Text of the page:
Launceston Art Society
The Launceston Art Society was constituted in 1899, a development from the earlier Launceston Art Club and its precursor the Launceston Drawing Club, which had been established during the 1890s by a group of women of like interests, devoted to the fine arts. Among these were Mary Augusta Greig, the first president, and a former pupil of the artist Samuel Prout Hill; and Louisa Swan, with Greig a former pupil of the renowned British/Australian artist Albert Henry Fullwood. The first exhibition, which included drawings, oil paintings, watercolour paintings, photographs and 'bric-a-brac', opened in 1891, in a room above Ritchie and Parker's legal offices in St John Street. The second included photographs by some male exhibitors. Future exhibitions were held in the Mechanics' Institute, the Masonic Hall, the King's Hall and, from 1940 to 1983, the Queen Victoria Museum and Art Gallery. The Society is among the oldest art societies still exhibiting in Australia.
The Society attracted the support of leading Tasmanian artists and art teachers including Lucien Dechaineux, Dorothy Stoner, Jack Carington Smith, Robert Campbell, Geoff Tyson and Alan McIntyre. On the occasion of a major retrospective of the Society held in 1983, Barbara Chapman observed: 'When art education in Tasmania was still in its infancy, the Society played an important role in broadening the spectrum of art available to the local community by encouraging artists from the mainland states and from Hobart to exhibit in its annual exhibitions. Art publications were circulated among members and lectures were held'.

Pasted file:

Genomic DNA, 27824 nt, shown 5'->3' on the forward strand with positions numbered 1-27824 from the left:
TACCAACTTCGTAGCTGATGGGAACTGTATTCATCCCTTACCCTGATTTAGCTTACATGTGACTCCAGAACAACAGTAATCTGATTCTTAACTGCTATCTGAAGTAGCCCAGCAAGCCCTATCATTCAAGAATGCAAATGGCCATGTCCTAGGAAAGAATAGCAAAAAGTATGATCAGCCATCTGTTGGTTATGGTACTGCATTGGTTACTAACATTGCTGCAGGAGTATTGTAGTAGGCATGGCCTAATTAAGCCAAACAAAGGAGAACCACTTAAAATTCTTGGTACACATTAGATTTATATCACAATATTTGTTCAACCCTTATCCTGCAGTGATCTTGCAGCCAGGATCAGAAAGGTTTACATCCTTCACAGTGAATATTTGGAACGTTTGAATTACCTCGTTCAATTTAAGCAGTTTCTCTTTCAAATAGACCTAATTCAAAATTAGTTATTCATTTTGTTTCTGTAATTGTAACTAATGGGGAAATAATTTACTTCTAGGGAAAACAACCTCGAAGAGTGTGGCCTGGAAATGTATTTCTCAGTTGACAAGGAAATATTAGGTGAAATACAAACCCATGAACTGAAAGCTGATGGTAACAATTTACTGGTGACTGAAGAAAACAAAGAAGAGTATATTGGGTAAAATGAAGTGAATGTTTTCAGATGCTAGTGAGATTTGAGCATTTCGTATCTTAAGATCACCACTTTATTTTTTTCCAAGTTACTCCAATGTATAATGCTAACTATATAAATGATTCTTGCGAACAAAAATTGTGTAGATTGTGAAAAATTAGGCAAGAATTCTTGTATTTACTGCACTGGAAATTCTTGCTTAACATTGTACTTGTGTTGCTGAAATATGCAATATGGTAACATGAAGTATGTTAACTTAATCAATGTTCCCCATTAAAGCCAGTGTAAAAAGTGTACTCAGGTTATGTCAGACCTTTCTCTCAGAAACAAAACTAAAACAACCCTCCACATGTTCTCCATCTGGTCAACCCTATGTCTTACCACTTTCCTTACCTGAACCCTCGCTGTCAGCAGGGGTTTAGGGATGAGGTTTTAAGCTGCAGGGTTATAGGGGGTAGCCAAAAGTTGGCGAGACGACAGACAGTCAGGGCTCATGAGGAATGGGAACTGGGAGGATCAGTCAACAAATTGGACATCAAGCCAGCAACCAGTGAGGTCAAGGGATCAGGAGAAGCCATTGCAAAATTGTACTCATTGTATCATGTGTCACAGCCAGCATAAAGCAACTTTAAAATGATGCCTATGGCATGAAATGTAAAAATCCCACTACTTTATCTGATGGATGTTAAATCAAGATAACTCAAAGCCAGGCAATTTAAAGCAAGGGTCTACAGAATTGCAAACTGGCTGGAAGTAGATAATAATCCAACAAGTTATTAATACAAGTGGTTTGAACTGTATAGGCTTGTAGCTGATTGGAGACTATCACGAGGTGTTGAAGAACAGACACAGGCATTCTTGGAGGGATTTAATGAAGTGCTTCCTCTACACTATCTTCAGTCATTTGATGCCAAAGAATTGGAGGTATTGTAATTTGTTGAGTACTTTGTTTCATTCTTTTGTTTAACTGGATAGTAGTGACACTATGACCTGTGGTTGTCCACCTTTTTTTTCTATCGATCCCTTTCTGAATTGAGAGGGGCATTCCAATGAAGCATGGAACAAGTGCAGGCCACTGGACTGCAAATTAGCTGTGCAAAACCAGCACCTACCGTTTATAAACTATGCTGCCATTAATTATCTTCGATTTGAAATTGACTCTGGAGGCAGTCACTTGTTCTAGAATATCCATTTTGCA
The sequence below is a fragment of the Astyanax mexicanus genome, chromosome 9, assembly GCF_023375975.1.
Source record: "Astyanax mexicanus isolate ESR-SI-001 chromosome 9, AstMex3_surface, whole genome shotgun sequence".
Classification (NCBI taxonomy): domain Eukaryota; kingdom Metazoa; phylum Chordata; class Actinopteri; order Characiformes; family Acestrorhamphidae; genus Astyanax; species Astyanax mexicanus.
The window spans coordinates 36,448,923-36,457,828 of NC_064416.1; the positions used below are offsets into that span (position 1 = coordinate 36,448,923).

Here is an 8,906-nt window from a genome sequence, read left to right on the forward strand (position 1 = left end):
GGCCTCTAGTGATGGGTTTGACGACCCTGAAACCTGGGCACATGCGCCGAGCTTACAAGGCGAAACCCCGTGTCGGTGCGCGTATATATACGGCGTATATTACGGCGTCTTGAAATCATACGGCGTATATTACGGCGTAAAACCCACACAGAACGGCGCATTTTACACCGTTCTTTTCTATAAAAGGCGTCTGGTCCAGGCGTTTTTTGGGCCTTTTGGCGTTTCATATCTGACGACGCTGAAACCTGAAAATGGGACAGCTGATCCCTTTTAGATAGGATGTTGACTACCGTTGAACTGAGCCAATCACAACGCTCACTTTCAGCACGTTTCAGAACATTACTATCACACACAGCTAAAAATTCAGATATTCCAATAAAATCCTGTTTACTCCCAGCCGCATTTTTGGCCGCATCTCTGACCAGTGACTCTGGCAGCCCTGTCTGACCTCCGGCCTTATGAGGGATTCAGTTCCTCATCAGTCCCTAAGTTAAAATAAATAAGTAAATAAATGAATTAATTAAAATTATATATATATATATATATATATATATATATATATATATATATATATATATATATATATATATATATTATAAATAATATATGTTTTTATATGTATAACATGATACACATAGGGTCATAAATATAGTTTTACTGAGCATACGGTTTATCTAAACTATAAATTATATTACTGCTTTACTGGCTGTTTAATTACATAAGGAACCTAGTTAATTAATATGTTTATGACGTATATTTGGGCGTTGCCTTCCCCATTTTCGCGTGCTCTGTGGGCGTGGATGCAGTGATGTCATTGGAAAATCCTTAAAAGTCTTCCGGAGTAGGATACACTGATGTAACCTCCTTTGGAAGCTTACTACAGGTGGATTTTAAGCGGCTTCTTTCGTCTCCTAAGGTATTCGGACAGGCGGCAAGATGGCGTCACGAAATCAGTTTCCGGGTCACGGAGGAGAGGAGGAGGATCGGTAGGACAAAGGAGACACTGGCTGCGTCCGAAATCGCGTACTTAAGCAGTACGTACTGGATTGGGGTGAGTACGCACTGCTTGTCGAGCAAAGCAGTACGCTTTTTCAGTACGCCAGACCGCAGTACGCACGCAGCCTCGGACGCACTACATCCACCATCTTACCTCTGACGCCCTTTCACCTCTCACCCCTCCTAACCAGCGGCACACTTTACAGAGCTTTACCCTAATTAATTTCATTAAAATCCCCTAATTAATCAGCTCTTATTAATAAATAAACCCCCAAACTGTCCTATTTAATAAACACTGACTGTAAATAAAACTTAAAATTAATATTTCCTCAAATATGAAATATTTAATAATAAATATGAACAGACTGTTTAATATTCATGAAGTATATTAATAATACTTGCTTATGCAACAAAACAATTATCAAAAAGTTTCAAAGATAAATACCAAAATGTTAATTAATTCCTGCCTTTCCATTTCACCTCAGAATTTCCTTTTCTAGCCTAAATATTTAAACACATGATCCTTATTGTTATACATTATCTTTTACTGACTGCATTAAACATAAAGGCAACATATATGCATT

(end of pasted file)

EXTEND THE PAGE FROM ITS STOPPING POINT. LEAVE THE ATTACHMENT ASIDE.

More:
In recent years the Society, with a membership in excess of 140 (in 2005), has maintained this role, conducting regular workshops and an annual exhibition programme in various venues in the city.
Further reading: B Chapman, The Launceston Art Society in Retrospect 1891–1983, Launceston, 1983; S Backhouse, Tasmanian Artists of the twentieth century, Hobart, 1988; S Petrow, Going to the Mechanics, Launceston, 1998.